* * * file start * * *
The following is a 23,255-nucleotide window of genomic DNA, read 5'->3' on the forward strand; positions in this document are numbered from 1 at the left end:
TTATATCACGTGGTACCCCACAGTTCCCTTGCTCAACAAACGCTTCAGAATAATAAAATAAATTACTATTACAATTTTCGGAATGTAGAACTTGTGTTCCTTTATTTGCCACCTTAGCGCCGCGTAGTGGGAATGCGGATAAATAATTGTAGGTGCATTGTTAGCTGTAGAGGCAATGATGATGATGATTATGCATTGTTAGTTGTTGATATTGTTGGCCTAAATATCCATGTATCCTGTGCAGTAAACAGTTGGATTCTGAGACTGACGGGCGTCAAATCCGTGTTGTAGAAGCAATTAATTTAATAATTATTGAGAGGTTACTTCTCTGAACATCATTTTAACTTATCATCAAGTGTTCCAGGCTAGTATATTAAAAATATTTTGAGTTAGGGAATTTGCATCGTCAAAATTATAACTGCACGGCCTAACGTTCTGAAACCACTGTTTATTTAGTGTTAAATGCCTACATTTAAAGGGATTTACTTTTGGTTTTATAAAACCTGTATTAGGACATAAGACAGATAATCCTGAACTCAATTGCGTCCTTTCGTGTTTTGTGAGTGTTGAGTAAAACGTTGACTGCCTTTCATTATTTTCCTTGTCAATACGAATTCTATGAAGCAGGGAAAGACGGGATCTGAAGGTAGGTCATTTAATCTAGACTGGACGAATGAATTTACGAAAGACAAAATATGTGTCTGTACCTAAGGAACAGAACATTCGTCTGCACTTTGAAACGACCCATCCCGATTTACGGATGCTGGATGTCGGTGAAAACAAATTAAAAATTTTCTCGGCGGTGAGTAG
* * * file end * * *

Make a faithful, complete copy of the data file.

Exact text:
The following is a 23,255-nucleotide window of genomic DNA, read 5'->3' on the forward strand; positions in this document are numbered from 1 at the left end:
TTATATCACGTGGTACCCCACAGTTCCCTTGCTCAACAAACGCTTCAGAATAATAAAATAAATTACTATTACAATTTTCGGAATGTAGAACTTGTGTTCCTTTATTTGCCACCTTAGCGCCGCGTAGTGGGAATGCGGATAAATAATTGTAGGTGCATTGTTAGCTGTAGAGGCAATGATGATGATGATTATGCATTGTTAGTTGTTGATATTGTTGGCCTAAATATCCATGTATCCTGTGCAGTAAACAGTTGGATTCTGAGACTGACGGGCGTCAAATCCGTGTTGTAGAAGCAATTAATTTAATAATTATTGAGAGGTTACTTCTCTGAACATCATTTTAACTTATCATCAAGTGTTCCAGGCTAGTATATTAAAAATATTTTGAGTTAGGGAATTTGCATCGTCAAAATTATAACTGCACGGCCTAACGTTCTGAAACCACTGTTTATTTAGTGTTAAATGCCTACATTTAAAGGGATTTACTTTTGGTTTTATAAAACCTGTATTAGGACATAAGACAGATAATCCTGAACTCAATTGCGTCCTTTCGTGTTTTGTGAGTGTTGAGTAAAACGTTGACTGCCTTTCATTATTTTCCTTGTCAATACGAATTCTATGAAGCAGGGAAAGACGGGATCTGAAGGTAGGTCATTTAATCTAGACTGGACGAATGAATTTACGAAAGACAAAATATGTGTCTGTACCTAAGGAACAGAACATTCGTCTGCACTTTGAAACGACCCATCCCGATTTACGGATGCTGGATGTCGGTGAAAACAAATTAAAAATTTTCTCGGCGGTGAGTAG